Today, the Subcommittee on Investigations and Oversight held a hearing to continue strong oversight of the Environmental Protection Agency's (EPA) Integrated Risk Information System (IRIS) program, a program established to provide information on risks associated with exposure to chemicals. The IRIS program has been heavily scrutinized by respected scientific bodies such as the National Research Council, the Government Accountability Office (GAO), as well as industry and stakeholders. Today's hearing follows several oversight hearings held in the past two Congresses and was specifically focused on the process EPA uses to initially develop draft IRIS assessments. In 2009, GAO placed the program on its High Risk Series because EPA was unable to complete timely, credible chemical assessments or decrease its backlog of ongoing assessments.
"While EPA seems to be taking steps to adopt the recommendations of GAO regarding outside review, they have uniformly ignored the recommendations of another body -- the National Academy of Sciences (NAS)," said Subcommittee Chairman Paul Broun (R-GA). "Adopting the NAS recommendations is the first step to restoring the program's credibility. EPA's announcement two days ago is a step in the right direction, but the program's success hinges on its implementation."
In March of 2008, GAO reported that the IRIS database was at serious risk of becoming obsolete because EPA had not been able to routinely complete timely, credible assessments. On April 8 of this year, NAS published its long-awaited study on EPA"s formaldehyde assessment. The NAS panel strongly faulted EPA's methodology in crafting its draft assessment, warning of a pattern of problems in how the agency crafts assessments for its IRIS database that could continue to hamper future risk studies.
Representing NAS at today's hearing, Dr. Jonathan M. Samet, Chair of the Committee to Review EPA's Draft IRIS Assessment of Formaldehyde, said that "Problems with clarity and transparency of the methods appear to be a repeating theme over the years." He went on to say that "The persistence of the problems encountered with the IRIS assessment methods and reports concerned the committee, particularly in light of the continued evolution of risk-assessment methods and the growing societal and legislative needs to evaluate many more chemicals in an expedient manner."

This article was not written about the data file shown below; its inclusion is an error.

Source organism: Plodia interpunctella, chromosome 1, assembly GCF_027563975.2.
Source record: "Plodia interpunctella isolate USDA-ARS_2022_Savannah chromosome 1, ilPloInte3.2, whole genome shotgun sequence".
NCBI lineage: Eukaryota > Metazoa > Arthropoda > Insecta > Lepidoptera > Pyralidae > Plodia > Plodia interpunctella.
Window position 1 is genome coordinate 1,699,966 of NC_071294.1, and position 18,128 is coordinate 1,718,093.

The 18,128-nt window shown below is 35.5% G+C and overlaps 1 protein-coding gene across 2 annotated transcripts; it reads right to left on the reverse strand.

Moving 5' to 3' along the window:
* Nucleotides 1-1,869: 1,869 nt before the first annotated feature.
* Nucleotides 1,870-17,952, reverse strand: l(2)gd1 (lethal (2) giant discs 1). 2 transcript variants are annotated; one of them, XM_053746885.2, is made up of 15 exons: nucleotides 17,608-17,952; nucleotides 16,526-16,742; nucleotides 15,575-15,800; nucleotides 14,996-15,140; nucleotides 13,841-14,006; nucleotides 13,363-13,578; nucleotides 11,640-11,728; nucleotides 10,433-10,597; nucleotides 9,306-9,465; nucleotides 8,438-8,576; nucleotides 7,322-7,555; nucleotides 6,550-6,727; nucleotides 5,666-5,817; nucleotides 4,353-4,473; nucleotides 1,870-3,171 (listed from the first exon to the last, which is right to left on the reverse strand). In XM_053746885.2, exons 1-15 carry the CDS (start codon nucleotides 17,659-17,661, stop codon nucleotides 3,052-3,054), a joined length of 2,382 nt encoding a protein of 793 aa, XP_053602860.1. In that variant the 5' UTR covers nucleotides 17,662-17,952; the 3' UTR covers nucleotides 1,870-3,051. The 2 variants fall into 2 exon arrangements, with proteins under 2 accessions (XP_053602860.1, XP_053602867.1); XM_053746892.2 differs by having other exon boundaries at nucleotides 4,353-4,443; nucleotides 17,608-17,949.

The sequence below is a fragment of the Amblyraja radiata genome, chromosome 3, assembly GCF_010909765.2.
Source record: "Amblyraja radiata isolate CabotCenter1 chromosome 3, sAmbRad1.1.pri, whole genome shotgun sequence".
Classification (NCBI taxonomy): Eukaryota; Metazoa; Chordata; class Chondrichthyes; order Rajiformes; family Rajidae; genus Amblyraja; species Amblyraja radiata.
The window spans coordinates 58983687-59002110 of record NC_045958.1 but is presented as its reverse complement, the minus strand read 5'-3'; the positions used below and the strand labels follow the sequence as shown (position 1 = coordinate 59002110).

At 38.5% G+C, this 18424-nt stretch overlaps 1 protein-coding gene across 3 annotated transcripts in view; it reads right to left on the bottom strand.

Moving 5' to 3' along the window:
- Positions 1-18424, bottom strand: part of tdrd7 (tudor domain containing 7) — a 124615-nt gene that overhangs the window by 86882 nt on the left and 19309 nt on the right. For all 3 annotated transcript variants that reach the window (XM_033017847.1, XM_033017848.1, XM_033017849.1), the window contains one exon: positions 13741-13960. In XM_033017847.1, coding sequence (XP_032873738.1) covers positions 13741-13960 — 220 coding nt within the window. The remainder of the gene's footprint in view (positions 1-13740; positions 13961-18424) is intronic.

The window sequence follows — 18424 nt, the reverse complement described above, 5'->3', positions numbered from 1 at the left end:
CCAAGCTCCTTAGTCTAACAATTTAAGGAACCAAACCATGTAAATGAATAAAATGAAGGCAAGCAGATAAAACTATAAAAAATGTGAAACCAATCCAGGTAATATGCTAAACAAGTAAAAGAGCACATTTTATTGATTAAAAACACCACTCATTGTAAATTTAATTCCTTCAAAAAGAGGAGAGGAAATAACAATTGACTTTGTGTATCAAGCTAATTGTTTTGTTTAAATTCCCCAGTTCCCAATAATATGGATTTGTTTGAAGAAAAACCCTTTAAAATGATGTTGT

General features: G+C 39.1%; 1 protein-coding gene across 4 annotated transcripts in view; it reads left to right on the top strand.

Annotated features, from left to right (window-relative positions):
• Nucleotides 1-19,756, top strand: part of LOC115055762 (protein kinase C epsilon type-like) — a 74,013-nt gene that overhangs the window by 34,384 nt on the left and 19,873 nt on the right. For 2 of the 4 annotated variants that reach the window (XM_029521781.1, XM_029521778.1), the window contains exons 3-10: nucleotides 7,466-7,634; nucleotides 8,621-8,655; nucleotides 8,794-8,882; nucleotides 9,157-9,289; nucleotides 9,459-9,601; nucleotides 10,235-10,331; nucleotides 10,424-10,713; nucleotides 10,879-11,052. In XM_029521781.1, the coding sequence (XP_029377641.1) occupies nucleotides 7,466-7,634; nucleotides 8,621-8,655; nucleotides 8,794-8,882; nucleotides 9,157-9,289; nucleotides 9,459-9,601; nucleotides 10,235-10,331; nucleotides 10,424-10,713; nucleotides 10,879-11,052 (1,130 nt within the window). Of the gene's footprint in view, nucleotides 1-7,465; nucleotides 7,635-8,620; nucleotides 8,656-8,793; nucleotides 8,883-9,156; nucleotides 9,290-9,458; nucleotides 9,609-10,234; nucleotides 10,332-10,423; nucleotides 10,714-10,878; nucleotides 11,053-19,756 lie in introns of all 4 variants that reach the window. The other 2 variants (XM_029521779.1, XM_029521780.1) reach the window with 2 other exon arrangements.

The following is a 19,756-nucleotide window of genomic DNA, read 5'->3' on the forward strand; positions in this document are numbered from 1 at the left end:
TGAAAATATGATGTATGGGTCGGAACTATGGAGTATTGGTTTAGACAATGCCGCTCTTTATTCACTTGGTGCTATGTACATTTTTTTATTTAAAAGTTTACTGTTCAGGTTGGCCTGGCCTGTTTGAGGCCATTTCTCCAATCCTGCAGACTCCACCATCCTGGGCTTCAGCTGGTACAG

Testifying that the IRIS program produces flawed assessments, The Honorable Calvin Dooley, President and Chief Executive Officer of the American Chemistry Council, said that such assessments "create public confusion, unwarranted alarm, unnecessary product de-selection and litigation, all of which ultimately can put jobs at risk without sound scientific basis."
Dr. Gail Charnley, Principal at HealthRisk Strategies, was also very critical of the Program, stating "Unfortunately, over time the IRIS process has become politicized and, as a result, it no longer has much scientific credibility outside the agency or, importantly, even within the agency. The process has strayed from science and veered towards advocacy." Despite this, Dr. Charnley also said that the guidance provided through the NAS recommendations would greatly increase the program's scientific credibility
Also testifying at the hearing, Mayor J. Christian Bollwage, of Elizabeth, NJ, stated "[w]hen the IRIS system is used for risk management decisions it must be noted that the compound effect of overly conservative toxicity values with overly conservative exposure scenarios yield a very distorted characterization of risk."
Acknowledging that the IRIS process is in need of reform, Dr. Paul Anastas, Assistant Administrator at the EPA Office of Research and Development, agreed to implement the NAS recommendations for all new assessments. "Over the coming months, the IRIS program will fully implement the NAS recommendations and continue to improve the IRIS process to reflect the highest standards of scientific integrity and credibility," Dr. Anastas said. "Strengthening and streamlining the IRIS process is a continuing and ongoing priority for EPA."
Chairman Broun said that "This Committee will continue its oversight of the IRIS program to ensure that EPA not only adopts the NAS recommendations, but that it follows guidelines already in existence, and continuously seeks to employ the most modern, credible methods and protocols to assess chemical risks."